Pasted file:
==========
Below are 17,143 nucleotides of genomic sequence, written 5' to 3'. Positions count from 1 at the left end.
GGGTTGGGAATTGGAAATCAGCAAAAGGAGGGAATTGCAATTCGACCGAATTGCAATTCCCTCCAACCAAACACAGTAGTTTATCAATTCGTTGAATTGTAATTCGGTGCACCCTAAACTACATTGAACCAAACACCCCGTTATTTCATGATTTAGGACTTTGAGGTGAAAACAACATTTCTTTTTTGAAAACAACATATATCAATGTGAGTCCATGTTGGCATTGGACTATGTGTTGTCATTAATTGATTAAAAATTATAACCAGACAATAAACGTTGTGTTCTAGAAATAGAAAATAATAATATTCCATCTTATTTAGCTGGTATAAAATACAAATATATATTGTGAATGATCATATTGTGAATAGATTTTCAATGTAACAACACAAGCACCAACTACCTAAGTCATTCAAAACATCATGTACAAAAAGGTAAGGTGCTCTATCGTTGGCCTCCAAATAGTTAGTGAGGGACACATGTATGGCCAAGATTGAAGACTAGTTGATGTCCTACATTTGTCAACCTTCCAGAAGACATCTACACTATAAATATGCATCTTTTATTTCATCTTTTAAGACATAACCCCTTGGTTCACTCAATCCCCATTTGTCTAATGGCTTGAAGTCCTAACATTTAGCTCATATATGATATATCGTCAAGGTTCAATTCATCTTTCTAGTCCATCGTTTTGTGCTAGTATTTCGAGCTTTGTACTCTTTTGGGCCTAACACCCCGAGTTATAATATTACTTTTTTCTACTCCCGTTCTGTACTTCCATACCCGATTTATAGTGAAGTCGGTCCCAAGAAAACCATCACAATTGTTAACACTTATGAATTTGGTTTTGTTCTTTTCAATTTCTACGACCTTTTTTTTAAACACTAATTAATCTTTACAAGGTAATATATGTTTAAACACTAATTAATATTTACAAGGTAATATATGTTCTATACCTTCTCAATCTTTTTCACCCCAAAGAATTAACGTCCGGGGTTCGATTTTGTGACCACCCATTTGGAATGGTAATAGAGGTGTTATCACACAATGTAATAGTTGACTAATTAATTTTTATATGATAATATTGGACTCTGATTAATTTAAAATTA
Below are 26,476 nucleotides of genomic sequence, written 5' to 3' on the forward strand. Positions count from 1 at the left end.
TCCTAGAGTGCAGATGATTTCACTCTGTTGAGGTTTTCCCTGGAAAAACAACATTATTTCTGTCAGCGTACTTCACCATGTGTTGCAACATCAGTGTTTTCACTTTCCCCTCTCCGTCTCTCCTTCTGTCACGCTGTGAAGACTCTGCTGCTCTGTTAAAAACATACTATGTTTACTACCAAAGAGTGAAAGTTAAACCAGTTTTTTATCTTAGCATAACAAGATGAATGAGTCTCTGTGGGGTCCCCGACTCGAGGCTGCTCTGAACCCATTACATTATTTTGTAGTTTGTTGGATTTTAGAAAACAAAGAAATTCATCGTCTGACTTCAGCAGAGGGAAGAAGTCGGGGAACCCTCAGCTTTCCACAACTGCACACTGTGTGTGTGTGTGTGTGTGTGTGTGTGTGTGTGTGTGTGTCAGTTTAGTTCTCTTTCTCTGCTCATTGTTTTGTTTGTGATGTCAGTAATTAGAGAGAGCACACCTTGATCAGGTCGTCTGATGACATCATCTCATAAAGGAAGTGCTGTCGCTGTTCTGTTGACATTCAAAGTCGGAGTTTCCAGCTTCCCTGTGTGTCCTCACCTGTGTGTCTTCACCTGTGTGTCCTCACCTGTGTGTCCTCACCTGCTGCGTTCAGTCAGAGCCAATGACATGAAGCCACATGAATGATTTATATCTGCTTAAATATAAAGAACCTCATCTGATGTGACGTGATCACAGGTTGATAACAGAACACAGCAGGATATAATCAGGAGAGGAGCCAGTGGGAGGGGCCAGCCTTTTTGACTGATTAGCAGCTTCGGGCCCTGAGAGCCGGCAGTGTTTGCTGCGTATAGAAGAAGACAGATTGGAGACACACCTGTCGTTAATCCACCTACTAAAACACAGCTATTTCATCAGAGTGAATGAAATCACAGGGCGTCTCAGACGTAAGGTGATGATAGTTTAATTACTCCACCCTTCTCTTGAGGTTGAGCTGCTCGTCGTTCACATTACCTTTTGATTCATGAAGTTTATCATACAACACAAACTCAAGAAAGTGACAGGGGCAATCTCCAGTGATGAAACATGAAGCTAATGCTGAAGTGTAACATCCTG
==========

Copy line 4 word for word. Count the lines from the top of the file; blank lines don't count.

TCCTAGAGTGCAGATGATTTCACTCTGTTGAGGTTTTCCCTGGAAAAACAACATTATTTCTGTCAGCGTACTTCACCATGTGTTGCAACATCAGTGTTTTCACTTTCCCCTCTCCGTCTCTCCTTCTGTCACGCTGTGAAGACTCTGCTGCTCTGTTAAAAACATACTATGTTTACTACCAAAGAGTGAAAGTTAAACCAGTTTTTTATCTTAGCATAACAAGATGAATGAGTCTCTGTGGGGTCCCCGACTCGAGGCTGCTCTGAACCCATTACATTATTTTGTAGTTTGTTGGATTTTAGAAAACAAAGAAATTCATCGTCTGACTTCAGCAGAGGGAAGAAGTCGGGGAACCCTCAGCTTTCCACAACTGCACACTGTGTGTGTGTGTGTGTGTGTGTGTGTGTGTGTGTGTGTGTCAGTTTAGTTCTCTTTCTCTGCTCATTGTTTTGTTTGTGATGTCAGTAATTAGAGAGAGCACACCTTGATCAGGTCGTCTGATGACATCATCTCATAAAGGAAGTGCTGTCGCTGTTCTGTTGACATTCAAAGTCGGAGTTTCCAGCTTCCCTGTGTGTCCTCACCTGTGTGTCTTCACCTGTGTGTCCTCACCTGTGTGTCCTCACCTGCTGCGTTCAGTCAGAGCCAATGACATGAAGCCACATGAATGATTTATATCTGCTTAAATATAAAGAACCTCATCTGATGTGACGTGATCACAGGTTGATAACAGAACACAGCAGGATATAATCAGGAGAGGAGCCAGTGGGAGGGGCCAGCCTTTTTGACTGATTAGCAGCTTCGGGCCCTGAGAGCCGGCAGTGTTTGCTGCGTATAGAAGAAGACAGATTGGAGACACACCTGTCGTTAATCCACCTACTAAAACACAGCTATTTCATCAGAGTGAATGAAATCACAGGGCGTCTCAGACGTAAGGTGATGATAGTTTAATTACTCCACCCTTCTCTTGAGGTTGAGCTGCTCGTCGTTCACATTACCTTTTGATTCATGAAGTTTATCATACAACACAAACTCAAGAAAGTGACAGGGGCAATCTCCAGTGATGAAACATGAAGCTAATGCTGAAGTGTAACATCCTG